Multinationals inevitably post expatriates abroad. But in setting up expat postings, employers too often either ignore the question of how best to structure the expat assignment or else they struggle with the expat structuring issue. The reflexive or default approach to structuring expat assignments is simply to grab whatever expat assignment package got used for the last expat posting, change the names, make some tweaks and move on. (“Hey, last year we sent Carlos to Brazil — let’s use Carlos’s assignment package as a template now, for posting Susan to Paris.”) But this approach is dangerous. When posting an expatriate, focus instead on the most ideal structure for this particular assignment. (“You know, while we ‘seconded’ Carlos to our Brazilian partner last year, now we need to ‘localize’ Susan to our affiliate in Paris. So Carlos’s expat assignment package would be a dangerous model to use here. For Susan, let’s find a form for documenting an overseas ‘localization.’”)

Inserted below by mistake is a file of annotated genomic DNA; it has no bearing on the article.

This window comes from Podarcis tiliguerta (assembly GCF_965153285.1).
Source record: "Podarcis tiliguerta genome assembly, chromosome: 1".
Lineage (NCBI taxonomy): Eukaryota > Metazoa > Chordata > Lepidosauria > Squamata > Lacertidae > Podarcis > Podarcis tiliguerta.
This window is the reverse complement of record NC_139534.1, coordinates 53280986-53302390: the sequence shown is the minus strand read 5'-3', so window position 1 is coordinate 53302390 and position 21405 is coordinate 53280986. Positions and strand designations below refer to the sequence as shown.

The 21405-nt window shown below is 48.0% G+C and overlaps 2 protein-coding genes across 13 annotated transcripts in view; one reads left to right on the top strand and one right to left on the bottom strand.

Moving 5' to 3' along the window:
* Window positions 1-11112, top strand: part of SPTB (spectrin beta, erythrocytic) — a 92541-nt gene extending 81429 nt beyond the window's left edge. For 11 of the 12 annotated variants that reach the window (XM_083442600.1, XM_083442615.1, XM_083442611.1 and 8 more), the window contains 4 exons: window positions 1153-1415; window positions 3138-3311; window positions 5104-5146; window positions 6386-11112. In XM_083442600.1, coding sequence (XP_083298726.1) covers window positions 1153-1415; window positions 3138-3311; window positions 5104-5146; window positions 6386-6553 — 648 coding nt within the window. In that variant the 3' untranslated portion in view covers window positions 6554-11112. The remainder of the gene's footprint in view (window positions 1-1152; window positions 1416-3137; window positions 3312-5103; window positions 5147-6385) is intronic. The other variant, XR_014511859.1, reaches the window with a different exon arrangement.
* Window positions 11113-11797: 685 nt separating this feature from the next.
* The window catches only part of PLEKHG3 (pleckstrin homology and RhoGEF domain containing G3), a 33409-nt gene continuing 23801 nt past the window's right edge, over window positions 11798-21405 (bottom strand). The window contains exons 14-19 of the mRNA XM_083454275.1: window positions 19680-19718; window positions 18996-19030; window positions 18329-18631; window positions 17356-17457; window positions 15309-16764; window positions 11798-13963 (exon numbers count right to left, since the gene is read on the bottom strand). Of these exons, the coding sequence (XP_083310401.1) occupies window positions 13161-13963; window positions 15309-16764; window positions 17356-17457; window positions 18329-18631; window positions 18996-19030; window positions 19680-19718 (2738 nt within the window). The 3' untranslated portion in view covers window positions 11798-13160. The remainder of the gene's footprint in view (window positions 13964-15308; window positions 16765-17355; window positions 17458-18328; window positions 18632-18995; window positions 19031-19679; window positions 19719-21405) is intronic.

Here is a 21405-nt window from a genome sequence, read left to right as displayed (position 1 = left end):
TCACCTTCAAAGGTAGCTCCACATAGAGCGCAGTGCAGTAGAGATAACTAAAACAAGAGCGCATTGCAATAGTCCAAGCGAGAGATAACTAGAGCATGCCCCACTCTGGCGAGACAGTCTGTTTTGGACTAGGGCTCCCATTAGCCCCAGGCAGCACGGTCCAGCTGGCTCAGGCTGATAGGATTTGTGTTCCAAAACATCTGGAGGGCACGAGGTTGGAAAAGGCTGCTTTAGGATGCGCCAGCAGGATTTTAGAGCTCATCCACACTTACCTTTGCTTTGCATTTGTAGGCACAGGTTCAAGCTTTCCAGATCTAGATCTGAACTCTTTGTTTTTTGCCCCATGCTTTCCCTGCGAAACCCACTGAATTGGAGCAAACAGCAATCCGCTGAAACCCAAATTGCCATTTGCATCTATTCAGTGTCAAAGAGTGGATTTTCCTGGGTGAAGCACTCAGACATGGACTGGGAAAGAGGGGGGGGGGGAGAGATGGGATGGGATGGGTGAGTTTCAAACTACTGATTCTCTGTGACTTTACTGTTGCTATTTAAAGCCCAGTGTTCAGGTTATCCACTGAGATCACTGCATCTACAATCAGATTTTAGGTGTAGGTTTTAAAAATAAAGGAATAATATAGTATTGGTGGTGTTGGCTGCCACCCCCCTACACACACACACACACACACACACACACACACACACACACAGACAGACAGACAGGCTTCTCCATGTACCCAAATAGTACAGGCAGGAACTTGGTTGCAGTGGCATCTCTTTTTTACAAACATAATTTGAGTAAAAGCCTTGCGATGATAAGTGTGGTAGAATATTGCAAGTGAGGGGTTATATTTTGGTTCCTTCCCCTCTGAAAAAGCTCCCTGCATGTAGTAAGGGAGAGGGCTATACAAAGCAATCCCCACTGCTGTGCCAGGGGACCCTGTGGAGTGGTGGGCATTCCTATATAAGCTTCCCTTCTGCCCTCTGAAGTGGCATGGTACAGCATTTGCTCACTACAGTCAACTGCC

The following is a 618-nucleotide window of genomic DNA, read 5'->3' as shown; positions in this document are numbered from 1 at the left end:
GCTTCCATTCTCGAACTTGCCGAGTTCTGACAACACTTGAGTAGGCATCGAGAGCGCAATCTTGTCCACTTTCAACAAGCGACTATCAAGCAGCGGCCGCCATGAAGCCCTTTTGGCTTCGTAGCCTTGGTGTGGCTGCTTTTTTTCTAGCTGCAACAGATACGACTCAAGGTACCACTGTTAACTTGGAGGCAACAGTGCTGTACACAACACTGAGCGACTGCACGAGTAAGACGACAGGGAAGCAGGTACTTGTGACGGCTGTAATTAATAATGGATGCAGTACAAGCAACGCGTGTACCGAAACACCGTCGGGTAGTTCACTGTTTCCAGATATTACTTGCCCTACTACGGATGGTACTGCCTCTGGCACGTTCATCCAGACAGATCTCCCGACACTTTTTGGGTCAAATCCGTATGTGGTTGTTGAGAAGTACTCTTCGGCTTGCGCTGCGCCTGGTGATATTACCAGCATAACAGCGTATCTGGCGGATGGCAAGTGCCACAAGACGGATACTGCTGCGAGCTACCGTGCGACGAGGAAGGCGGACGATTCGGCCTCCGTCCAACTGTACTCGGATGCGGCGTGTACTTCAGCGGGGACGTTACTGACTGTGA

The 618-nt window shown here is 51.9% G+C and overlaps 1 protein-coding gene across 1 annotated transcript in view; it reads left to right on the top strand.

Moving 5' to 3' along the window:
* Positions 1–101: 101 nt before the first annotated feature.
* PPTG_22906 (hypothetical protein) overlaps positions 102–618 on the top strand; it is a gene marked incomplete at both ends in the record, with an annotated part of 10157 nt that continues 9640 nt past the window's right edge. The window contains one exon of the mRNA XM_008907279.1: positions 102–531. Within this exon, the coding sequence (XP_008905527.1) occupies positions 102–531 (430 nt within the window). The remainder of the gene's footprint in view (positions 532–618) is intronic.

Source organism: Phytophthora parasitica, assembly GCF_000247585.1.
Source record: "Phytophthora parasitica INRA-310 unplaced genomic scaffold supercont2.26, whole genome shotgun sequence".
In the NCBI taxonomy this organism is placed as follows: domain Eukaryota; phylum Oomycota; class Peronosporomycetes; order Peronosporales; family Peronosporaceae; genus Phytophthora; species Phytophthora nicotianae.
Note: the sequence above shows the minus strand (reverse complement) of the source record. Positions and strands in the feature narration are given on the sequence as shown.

Expatriate assignments traditionally came about when a multinational tapped an employee and assigned him to go off to work abroad for one of three reasons: to support a foreign affiliate, as a broadening assignment, or to serve as a “foreign correspondent” performing tasks overseas for the benefit of the home-country employer. But multinationals these days increasingly see these “traditional expatriate assignments” as “less effective”; multinationals are now turning to new structures like “commuter assignments, extended business travel, rotational assignments,…‘local plus’ approaches…and other alternatives.” (Eric Krell, “Easy Come, Easy Go: Weigh Alternatives to Long-Term International Expatriate Assignment,” SHRM HR Magazine, March 2013, at 59.) Further, in today’s global environment we are seeing more self-driven expats who ask to move overseas for personal reasons — think of a “trailing spouse” married to another company’s expatriate or an employee returning to his home country to nurse an ailing family member.
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